This one is hyphenated, sorry. I don't like it because no one can agree on what "strongly-typed" means. The TypeScript types that look "strong" to you coming from a Java background might look weak to a Haskell developer. Or to someone who's been using TypeScript a bit longer. And can types that go away at runtime really be considered strong?
When you write "strongly typed," perhaps you mean to write "statically typed" (which TypeScript is) or "sound" (which it isn't)? Adding to the confusion, a weak type is something very specific in TypeScript, and it's probably not the opposite of the "strong types" that you have in mind.
Expertise in programming is less about using "advanced" features and more about learning how to effectively use the basic building blocks of your language. To me, using the word "advanced" when discussing features like conditional types implies that that the more you use these features, the more "advanced" you are as a TS programmer. I prefer the word "fancy" (as in "fancy types") since that has more accurate connotations about how often you really need to use these features. After all, the first rule of generics is to avoid them if you can.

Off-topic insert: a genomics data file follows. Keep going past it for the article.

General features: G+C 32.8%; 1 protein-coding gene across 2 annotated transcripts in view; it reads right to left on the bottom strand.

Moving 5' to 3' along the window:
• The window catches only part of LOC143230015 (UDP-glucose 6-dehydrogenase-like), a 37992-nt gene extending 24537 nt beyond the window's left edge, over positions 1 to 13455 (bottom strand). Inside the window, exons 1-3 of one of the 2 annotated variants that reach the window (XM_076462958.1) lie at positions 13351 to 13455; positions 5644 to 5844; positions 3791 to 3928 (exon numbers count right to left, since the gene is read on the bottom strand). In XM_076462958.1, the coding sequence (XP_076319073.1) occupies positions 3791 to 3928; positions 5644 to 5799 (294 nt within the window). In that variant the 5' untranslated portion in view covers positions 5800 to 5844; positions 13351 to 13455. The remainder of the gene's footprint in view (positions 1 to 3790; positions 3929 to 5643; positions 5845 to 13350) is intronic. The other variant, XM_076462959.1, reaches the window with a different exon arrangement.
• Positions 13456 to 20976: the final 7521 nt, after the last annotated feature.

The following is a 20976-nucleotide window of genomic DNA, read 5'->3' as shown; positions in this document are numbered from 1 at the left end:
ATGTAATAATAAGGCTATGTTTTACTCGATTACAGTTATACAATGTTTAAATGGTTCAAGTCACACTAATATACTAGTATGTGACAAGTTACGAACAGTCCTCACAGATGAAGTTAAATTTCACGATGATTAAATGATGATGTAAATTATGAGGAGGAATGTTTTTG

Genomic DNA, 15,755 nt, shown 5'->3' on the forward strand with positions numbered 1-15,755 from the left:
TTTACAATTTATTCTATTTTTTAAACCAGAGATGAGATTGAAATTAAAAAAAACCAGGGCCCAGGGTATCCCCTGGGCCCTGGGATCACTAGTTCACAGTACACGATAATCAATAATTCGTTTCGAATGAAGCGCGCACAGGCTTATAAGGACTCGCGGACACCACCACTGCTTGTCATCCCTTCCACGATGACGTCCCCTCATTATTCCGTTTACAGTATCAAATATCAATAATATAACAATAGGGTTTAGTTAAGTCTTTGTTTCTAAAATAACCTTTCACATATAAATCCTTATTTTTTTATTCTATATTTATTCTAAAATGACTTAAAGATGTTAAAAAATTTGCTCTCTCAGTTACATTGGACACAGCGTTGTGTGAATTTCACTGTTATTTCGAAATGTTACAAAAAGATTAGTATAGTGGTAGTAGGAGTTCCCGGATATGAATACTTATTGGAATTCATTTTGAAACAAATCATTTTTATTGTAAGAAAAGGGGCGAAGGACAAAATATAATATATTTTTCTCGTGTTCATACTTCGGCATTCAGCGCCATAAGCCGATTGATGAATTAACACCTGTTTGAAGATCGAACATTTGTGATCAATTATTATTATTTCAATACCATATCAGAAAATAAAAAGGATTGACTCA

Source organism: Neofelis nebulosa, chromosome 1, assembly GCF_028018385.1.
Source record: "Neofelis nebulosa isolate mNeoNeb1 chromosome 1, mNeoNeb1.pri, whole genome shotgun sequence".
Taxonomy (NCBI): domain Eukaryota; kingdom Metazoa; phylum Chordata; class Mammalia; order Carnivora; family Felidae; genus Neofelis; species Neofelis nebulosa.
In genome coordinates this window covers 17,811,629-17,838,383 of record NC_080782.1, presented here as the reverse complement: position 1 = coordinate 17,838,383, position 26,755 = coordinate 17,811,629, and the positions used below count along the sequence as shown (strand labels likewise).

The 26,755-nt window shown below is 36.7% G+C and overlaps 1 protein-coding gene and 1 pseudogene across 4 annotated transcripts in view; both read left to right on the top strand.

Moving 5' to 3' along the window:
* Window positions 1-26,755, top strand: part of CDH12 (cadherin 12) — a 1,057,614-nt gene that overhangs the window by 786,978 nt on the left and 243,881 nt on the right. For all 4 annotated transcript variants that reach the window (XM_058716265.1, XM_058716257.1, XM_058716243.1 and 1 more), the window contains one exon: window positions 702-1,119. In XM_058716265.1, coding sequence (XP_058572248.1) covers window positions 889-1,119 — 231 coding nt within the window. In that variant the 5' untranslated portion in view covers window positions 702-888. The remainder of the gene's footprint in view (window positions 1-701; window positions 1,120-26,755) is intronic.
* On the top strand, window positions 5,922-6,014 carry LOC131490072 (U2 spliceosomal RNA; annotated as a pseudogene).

The correct term for the expression
x as numberis "type assertion". I don't like the word "cast" because in most languages (C, C++, Java, Rust, …), a cast can have an effect at runtime. In C, for example,
(int)fwill convert a
intby rounding down. But because TypeScript types are erased at runtime, the
as numbercan't possibly have an effect. If you look at the generated JS in the TypeScript playground, you can see this plainly. It's called a "type assertion" because you're asserting that the value already has the type you say it does. You're not "casting" it into that type. Item 9 of Effective TypeScript, Prefer Type Declarations to Type Assertions, has much more to say about exactly when it's appropriate to use type assertions.
I always try to maintain a positive tone in public forums, and I certainly don't want this post to discourage anyone from writing about
Typescript TypeScript. If you've learned something about the language and want to share it online, that's great! I hope you do. But please avoid these four terms!